To better understand how the immunopeptidome reflects specific cellular identities or cellular states, the researchers derived gene signatures from peptides identified in healthy lungs (normal), through antibody purification from tumor-bearing lung tissue (Ab), or through affinity purification of MHC-I in KP/KbStrep tumors (Strep), and fit those signatures to scRNAseq data from normal lung cells. The Strep signature showed strong enrichment for the alveolar type 2 (AT2) cell phenotype, consistent with the mechanism of tumor initiation. Further, the Strep signature showed stronger enrichment for the AT2 phenotype than the Ab signature did, suggesting that peptides isolated from bulk tumor lysates are contaminated with peptides from other cells in the tumor microenvironment (TME).
Given recent evidence suggesting that KP LUAD tumors progressively lose AT2 identity, Jaeger et al. created a mouse model in which StrepTagII was expressed in AT2 cells in healthy lung tissue. Using affinity purification, the researchers confirmed that the AT2 immunopeptidome strongly reflected the AT2 cell identity. Next evaluating the immunopeptidome of LUAD cells across different time points – 8 weeks (early), 12 weeks (mid), and 16 weeks (late) – the researchers found that the immunopeptidome progressively diverged from normal, losing the AT2 signal, and instead gaining resemblance to club and bronchioalveolar stem cells, suggesting that the immunopeptidome reflects the histological changes in tumor cells over time.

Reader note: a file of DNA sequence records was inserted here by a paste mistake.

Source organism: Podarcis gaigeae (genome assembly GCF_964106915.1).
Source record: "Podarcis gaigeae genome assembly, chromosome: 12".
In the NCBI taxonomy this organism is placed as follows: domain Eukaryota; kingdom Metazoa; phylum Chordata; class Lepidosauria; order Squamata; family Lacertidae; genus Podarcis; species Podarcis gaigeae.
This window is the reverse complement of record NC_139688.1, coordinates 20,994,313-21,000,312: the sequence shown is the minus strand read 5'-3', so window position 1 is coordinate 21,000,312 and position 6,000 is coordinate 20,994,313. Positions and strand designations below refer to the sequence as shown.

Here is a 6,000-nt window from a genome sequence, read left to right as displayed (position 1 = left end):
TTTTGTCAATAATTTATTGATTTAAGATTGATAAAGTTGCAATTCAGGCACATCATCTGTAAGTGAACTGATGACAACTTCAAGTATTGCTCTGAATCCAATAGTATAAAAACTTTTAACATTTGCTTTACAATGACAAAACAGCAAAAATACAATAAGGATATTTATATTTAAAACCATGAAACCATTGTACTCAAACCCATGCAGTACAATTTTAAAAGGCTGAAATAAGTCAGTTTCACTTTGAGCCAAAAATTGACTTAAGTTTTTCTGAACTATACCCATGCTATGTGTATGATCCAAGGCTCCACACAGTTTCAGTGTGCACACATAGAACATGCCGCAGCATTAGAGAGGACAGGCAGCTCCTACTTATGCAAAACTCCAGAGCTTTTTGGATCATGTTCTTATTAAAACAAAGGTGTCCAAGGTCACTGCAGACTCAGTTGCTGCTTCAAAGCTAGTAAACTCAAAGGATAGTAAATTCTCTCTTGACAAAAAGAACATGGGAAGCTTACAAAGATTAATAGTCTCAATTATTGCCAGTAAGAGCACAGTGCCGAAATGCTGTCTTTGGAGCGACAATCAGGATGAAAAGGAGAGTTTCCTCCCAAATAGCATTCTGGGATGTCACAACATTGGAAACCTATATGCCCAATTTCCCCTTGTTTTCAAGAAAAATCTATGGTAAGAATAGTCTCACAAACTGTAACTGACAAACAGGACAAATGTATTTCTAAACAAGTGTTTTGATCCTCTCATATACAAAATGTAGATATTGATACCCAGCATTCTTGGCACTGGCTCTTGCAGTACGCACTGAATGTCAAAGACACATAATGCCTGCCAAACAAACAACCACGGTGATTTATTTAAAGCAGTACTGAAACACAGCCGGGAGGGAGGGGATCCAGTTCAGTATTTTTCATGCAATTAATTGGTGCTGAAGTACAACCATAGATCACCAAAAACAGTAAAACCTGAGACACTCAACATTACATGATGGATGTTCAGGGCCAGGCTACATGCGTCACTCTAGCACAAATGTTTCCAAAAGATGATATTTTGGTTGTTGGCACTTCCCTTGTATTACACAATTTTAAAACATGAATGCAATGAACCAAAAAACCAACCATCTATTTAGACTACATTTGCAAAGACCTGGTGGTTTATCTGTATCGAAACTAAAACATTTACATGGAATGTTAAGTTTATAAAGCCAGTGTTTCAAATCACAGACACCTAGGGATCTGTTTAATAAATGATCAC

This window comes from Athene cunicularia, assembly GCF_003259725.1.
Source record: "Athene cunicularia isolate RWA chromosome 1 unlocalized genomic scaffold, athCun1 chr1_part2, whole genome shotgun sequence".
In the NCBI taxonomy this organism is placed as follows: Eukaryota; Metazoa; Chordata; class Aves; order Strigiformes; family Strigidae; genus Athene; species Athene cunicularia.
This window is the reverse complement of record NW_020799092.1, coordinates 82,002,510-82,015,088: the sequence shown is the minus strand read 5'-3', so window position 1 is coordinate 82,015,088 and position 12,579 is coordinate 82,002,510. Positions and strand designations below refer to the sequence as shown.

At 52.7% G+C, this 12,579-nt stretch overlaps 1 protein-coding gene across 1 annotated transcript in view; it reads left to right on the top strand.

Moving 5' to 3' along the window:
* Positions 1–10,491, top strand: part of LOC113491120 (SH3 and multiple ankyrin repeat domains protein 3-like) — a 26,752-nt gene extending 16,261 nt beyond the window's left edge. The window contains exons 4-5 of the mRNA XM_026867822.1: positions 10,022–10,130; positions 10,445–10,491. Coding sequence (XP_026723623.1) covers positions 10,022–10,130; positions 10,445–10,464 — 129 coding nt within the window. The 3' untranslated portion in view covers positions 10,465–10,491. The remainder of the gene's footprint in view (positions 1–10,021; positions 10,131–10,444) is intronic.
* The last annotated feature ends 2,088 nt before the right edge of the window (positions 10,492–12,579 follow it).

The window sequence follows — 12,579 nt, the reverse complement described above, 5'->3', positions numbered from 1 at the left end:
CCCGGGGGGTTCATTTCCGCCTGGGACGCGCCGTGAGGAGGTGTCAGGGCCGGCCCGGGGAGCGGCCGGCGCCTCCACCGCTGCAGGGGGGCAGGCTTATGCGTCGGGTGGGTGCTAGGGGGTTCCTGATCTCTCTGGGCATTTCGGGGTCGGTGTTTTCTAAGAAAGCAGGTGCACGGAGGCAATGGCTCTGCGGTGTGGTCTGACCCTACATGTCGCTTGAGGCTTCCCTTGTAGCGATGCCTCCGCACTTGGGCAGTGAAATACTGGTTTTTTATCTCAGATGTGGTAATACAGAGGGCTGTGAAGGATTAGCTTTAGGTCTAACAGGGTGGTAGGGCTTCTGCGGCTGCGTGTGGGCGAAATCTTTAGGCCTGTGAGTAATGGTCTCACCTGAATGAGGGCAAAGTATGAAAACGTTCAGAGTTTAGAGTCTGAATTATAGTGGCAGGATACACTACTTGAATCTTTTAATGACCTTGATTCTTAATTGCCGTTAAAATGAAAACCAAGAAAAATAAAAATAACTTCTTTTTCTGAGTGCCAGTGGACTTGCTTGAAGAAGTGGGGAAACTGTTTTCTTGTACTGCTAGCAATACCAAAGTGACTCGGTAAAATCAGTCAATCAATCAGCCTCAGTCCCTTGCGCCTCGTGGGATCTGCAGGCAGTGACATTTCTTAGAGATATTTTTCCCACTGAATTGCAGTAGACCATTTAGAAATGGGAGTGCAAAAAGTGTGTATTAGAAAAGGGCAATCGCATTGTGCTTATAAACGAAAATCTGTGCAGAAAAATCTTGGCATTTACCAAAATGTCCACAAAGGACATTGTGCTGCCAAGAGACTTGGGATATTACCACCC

Exploring further, the researchers applied AT2, early, mid, and late peptide-derived gene signatures to published scRNAseq data from normal AT2 cells and KP tumors throughout progression. Here, the late signature was less correlated with AT2 cells and more reflective of the phenotypic plasticity previously observed in late-stage KP tumor evolution. The late peptide signature was also correlated with increased inflammatory cytokine signaling and decreased Myc signaling, metabolic processes, and epithelial-to-mesenchymal transition. In the metastatic cluster of KP tumor cells, H2-K1 expression was low, and was lowest in the late signature, suggesting that antigen presentation may vary across cell states and over time. This was further supported by multiplexed immunofluorescence imaging of late-stage tumors, which revealed intra- and inter-tumoral heterogeneity in MHC-I presentation.